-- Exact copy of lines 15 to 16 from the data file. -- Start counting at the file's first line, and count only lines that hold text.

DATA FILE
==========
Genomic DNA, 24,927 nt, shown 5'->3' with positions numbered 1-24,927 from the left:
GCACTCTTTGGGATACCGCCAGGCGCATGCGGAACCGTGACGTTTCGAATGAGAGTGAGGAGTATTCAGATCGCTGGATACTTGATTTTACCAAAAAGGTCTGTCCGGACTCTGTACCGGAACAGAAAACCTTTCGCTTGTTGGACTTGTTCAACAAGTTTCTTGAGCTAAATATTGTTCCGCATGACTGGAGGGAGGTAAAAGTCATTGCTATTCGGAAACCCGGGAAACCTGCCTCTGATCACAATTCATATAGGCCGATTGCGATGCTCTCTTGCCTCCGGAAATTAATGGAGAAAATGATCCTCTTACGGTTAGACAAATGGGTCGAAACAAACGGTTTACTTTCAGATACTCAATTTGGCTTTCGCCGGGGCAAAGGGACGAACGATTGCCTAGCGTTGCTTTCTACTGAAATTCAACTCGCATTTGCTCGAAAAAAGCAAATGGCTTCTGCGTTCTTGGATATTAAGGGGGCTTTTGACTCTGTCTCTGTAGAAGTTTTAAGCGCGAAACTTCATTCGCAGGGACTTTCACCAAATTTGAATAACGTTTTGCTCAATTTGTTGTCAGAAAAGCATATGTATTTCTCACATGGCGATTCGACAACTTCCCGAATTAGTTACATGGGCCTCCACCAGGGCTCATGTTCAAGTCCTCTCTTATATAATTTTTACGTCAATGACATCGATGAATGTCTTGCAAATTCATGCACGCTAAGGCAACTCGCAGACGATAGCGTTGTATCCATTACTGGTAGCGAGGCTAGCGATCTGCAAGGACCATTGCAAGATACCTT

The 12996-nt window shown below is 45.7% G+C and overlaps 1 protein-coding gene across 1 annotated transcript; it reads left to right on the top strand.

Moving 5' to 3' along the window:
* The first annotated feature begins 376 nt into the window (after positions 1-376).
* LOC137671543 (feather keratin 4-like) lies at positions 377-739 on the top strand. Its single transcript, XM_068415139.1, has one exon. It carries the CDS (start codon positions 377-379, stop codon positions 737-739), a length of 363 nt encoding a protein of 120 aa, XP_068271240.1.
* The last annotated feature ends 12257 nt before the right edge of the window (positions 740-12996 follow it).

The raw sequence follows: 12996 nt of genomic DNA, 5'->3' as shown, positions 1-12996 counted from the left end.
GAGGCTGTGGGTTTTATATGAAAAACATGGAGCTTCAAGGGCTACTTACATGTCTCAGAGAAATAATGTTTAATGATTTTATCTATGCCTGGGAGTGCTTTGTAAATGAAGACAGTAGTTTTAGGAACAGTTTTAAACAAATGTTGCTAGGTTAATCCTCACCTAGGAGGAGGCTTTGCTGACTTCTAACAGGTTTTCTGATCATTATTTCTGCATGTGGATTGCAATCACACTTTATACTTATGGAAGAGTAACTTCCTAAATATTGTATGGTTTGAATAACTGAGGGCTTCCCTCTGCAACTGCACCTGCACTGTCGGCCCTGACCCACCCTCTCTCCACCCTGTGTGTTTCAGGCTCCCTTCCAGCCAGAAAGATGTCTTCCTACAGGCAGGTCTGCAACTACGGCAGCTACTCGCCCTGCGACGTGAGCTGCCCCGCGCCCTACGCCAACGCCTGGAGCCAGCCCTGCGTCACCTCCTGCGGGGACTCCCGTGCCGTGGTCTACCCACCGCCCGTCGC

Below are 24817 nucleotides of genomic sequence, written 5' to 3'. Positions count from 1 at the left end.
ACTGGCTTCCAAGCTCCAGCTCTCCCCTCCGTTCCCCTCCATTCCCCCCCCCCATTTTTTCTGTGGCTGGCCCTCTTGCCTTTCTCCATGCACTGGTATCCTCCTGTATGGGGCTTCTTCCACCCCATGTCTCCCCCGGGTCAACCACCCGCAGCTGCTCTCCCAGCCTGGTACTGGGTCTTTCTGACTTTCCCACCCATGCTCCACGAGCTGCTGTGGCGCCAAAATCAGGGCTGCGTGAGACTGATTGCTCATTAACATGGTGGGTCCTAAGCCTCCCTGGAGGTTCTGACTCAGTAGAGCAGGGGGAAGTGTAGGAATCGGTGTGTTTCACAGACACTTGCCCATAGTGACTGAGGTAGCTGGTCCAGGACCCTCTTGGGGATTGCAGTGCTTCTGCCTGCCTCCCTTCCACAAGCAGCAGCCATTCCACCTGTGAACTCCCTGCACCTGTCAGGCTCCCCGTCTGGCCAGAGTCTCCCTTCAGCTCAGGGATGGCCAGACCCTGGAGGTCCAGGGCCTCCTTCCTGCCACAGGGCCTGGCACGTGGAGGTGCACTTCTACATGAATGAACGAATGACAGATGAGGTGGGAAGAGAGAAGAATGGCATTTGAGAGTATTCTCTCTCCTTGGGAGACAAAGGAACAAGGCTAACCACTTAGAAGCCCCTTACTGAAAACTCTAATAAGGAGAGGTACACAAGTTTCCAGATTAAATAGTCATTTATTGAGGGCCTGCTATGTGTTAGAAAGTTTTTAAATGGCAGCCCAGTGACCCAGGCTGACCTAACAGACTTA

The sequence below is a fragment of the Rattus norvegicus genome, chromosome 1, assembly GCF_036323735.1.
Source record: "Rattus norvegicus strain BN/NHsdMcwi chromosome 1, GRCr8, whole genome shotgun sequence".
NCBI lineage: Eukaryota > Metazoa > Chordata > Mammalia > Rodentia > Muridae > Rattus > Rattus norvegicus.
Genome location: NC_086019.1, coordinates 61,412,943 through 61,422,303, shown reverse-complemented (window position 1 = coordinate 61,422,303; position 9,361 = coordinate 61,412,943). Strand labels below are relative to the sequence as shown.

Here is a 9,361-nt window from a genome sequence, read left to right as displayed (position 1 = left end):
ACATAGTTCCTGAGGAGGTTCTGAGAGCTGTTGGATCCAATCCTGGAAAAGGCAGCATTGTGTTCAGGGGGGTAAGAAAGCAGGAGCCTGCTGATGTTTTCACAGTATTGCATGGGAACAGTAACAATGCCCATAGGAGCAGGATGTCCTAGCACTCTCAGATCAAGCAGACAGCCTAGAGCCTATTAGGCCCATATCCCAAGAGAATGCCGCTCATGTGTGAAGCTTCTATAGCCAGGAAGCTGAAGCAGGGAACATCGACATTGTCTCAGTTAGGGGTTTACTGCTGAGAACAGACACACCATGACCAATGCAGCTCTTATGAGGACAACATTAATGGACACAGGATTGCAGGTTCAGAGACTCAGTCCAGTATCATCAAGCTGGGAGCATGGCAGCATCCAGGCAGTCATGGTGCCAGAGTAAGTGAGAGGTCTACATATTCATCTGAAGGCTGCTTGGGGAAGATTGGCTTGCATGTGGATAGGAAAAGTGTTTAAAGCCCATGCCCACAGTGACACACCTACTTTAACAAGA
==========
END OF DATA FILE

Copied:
Genome location: NC_086019.1, coordinates 61,412,943 through 61,422,303, shown reverse-complemented (window position 1 = coordinate 61,422,303; position 9,361 = coordinate 61,412,943). Strand labels below are relative to the sequence as shown.

Here is a 9,361-nt window from a genome sequence, read left to right as displayed (position 1 = left end):